‘Momcations,’ the solo mom travel trend that is pushing the industry for change

They say motherhood is a blessing, but sometimes mama needs a vacation.

This near universal desire for a break has contributed to a unique travel opportunity for mothers who a willing to go on a solo adventure. The phenomenon has been dubbed a “momcation” by industry experts and eager social media sharers.

On Instagram, the hashtag #momcation has been used over 49,500 times. Most of these images show smiling moms exploring the world and taking part of activities without husbands, partners or kids.

From beach day lounging and indulgent spa retreats to longing gazes at city skylines and lively cocktail hour selfies, there are hundreds and sometimes thousands of moms showing off how they recharge on a weekly basis.

Although parenting publications and blogs have been touting how great momcations are in the last few years, the travel industry as a whole has been slow to cater this niche market. Search engines reveal numerous links to articles that say moms need or can benefit from a mom-focused vacation, but hardly any of these results show curated mom travel packages available for purchase.

Conversely, travel websites like Expedia, Orbitz and Travelocity offer bundled wedding vacation packages while hotels across the country have promotions for brides, group getaways, touring shopaholics and numerous other hobbyists.

Kris Ruby, the CEO of New York-based public relations and social media agency, Ruby Media Group, noted that moms aren’t the only group underrepresented in travel marketing.

“Women are still charged double occupancy rates at many hotels when they travel alone. Basically, if you don’t have a partner traveling with you, you are still stuck paying for one anyway,” she told FOX Business. “If hotels really want to attract more solo travelers, single women or moms, then they should create pricing packages that do not force them into paying double occupancy rates.”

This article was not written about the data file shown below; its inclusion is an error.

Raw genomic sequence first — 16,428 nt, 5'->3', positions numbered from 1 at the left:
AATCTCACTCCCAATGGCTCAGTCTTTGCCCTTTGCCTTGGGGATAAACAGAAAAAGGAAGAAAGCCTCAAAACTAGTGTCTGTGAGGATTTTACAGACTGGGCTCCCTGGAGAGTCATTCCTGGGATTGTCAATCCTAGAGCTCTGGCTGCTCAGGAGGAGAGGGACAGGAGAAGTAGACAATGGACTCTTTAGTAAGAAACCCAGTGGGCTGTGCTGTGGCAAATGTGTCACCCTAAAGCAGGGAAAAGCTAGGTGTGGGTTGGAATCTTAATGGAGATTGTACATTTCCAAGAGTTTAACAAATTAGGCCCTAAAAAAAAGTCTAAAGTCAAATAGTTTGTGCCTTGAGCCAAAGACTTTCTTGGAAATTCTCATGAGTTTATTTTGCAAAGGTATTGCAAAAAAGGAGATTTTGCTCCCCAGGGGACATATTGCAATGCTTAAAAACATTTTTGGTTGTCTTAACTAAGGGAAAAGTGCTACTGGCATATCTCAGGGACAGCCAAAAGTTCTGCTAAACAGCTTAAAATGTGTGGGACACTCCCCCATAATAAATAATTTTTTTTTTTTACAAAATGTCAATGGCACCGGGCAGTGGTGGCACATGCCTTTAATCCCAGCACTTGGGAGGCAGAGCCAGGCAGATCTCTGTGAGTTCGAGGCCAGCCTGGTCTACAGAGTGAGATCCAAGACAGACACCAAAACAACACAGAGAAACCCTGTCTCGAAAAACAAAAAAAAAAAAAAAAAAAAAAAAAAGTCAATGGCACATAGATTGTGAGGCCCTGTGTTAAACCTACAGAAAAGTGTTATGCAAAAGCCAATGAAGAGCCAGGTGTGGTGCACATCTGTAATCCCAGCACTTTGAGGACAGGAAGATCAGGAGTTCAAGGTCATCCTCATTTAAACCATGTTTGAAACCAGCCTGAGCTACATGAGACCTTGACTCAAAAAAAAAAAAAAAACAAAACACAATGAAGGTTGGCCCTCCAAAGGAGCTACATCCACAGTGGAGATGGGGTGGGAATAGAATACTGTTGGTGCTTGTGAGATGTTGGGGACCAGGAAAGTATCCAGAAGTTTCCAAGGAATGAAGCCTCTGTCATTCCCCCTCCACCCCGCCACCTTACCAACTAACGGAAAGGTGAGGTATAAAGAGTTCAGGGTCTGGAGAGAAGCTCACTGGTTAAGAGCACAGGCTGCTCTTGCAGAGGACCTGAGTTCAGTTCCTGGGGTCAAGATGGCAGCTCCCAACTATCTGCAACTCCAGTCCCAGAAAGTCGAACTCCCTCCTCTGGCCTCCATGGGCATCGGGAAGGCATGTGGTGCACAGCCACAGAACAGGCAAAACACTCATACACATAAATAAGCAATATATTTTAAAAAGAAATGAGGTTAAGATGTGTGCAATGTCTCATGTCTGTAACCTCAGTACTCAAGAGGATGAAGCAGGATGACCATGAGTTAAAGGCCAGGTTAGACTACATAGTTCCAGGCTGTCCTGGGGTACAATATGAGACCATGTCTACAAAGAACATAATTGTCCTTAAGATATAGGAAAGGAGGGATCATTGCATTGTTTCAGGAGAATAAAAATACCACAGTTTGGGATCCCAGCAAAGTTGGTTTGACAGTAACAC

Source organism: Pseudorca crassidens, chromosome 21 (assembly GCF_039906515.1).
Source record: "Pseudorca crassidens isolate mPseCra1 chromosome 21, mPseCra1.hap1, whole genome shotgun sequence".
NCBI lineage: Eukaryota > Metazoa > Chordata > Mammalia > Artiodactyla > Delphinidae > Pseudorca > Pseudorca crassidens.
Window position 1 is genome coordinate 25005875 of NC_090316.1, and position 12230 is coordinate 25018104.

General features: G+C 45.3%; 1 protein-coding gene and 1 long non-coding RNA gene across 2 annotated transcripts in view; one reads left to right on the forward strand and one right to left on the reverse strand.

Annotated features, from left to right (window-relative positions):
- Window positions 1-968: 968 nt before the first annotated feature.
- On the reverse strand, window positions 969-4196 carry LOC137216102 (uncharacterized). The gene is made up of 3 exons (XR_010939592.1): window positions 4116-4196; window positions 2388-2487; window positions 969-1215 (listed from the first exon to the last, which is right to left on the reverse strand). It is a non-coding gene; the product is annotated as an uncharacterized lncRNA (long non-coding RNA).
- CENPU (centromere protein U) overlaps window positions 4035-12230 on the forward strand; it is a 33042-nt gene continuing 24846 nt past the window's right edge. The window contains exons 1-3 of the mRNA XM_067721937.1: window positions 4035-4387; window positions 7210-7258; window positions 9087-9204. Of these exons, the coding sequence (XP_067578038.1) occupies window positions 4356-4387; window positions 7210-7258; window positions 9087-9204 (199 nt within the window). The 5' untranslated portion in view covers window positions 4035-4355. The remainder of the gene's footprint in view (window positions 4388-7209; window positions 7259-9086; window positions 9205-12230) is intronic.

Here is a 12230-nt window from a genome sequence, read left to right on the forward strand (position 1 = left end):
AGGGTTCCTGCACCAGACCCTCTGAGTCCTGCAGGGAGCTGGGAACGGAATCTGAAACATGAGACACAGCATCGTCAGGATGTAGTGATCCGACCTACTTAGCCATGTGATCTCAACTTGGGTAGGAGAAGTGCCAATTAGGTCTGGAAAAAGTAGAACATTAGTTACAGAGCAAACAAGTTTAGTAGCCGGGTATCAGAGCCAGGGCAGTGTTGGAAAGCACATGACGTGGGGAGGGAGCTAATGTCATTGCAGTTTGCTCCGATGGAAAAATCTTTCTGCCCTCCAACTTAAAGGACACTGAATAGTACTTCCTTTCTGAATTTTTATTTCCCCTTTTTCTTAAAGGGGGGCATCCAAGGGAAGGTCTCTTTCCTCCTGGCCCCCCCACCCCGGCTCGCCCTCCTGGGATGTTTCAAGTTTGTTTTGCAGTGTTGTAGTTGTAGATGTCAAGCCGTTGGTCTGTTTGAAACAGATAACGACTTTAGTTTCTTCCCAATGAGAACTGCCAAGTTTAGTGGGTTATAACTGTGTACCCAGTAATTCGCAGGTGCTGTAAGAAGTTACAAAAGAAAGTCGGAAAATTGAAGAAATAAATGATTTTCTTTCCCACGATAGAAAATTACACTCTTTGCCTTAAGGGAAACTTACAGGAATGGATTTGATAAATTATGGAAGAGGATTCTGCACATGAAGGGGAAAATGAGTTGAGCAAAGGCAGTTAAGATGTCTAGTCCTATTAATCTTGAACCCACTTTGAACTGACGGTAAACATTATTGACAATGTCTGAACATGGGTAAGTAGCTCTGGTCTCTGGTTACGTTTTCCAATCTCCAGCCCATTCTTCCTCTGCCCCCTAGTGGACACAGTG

Ruby added: “Double occupancy can add up fast and totally defeat the purpose of traveling solo if you are stuck paying for a person who isn’t even there.”

Where traditional travel businesses are lacking, Mollie Krengel, the founder of solo women’s travel company Wildhive is picking up the slack. In her experience, she sees the momcation market gaining traction.

“I know this firsthand because I live it and I help moms do it,” she explained. “I guide group women's adventures through my business Wildhive where we mostly venture to obscure destinations, such as Lake Atitlan, Guatemala, and Las Flores, El Salvador where I combine dance and service.”

Krengel elaborated, “I witness the gift these experiences are for us mothers. They are magical for so many reasons – we get out of our comfort zones, together, and it's life-changing.”

“When we give ourselves these experiences to expand, explore, increase our confidence, connect with others (the list goes on) we return home a better mom, a better wife, a better colleague and a better friend. We connect deeper within ourselves, we transform, and we are reminded of who we are without the identities that often take precedence when we are home, such as mom, wife, daughter, and so on.”

- Mollie Krengel, entrepreneur and founder of women-focused travel company Wildhive told FOX Business.

Krengel also vouched that momcations prevent burnout since “No other job requires you to work 365 days a year.” In her view, these getaways also minimize chronic stress, depression, anxiety and shows mothers how much they are appreciated whenever a partner or child lets them know they’re missed.